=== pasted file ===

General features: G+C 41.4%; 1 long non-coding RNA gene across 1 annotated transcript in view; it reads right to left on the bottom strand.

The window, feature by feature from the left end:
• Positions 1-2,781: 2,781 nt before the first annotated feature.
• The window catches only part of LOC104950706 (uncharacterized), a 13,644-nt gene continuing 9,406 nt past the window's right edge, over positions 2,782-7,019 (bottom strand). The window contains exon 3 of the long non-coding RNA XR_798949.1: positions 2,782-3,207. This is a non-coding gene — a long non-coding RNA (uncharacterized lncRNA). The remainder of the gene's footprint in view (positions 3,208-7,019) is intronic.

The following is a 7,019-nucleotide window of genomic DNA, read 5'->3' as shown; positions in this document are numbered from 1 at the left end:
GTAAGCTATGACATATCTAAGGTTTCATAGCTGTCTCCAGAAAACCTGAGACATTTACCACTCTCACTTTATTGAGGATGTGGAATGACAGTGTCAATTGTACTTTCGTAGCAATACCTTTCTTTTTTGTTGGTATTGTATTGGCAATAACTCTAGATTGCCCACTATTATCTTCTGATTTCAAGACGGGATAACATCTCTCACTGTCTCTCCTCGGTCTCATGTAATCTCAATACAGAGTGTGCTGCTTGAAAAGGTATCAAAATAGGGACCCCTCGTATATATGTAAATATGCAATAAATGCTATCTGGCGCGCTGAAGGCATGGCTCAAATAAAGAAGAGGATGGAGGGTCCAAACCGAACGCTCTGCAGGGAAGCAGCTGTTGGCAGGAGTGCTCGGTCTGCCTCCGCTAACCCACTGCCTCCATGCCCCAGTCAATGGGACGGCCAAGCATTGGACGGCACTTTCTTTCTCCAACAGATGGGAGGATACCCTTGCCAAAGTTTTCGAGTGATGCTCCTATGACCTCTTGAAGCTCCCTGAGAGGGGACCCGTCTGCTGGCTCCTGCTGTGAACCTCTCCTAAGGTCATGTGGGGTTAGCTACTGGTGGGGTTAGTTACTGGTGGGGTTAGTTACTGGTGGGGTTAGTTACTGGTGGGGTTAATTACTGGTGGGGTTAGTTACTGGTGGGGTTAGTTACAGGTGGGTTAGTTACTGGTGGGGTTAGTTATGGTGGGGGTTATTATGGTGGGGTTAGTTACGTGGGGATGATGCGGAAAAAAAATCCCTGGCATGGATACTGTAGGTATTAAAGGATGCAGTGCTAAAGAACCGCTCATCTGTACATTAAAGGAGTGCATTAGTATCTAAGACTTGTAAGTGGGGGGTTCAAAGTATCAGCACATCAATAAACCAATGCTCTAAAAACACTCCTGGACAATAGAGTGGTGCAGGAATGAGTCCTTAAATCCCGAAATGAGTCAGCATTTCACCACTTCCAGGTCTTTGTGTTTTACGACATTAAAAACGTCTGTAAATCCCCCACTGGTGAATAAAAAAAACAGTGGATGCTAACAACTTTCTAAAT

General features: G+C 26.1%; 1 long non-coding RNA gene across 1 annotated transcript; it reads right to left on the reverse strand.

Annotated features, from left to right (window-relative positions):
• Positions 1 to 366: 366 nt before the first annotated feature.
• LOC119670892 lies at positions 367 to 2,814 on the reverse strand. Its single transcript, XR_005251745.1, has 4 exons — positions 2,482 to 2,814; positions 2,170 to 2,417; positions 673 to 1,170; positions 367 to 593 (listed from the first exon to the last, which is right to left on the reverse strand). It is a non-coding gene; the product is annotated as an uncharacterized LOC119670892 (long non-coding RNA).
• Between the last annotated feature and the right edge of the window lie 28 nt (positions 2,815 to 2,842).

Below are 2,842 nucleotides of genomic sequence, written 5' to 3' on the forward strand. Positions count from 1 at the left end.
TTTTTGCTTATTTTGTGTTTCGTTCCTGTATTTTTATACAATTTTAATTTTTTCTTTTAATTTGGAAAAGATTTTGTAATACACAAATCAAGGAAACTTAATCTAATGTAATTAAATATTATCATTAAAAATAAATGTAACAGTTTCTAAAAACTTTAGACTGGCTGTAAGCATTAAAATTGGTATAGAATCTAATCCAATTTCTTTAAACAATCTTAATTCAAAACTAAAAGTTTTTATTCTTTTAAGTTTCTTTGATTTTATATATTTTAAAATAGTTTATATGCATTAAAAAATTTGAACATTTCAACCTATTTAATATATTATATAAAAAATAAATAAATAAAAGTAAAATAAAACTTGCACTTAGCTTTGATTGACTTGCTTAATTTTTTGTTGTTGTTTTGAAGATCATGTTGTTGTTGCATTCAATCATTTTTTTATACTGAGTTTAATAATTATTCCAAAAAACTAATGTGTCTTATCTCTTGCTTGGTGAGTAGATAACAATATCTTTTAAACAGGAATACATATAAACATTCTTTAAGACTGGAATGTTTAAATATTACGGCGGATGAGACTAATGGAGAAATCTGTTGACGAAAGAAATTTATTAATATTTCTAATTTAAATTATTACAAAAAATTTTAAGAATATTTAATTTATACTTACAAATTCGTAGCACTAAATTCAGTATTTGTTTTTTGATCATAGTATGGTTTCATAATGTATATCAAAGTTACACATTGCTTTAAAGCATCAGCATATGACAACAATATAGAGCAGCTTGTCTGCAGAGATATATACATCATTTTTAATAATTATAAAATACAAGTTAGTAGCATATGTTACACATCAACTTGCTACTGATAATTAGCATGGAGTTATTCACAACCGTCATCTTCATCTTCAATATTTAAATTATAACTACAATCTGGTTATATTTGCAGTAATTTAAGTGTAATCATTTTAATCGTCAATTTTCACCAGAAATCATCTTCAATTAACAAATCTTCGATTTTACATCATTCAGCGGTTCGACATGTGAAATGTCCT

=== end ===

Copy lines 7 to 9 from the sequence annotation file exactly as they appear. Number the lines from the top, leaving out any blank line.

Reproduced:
General features: G+C 26.1%; 1 long non-coding RNA gene across 1 annotated transcript; it reads right to left on the reverse strand.

Annotated features, from left to right (window-relative positions):
• Positions 1 to 366: 366 nt before the first annotated feature.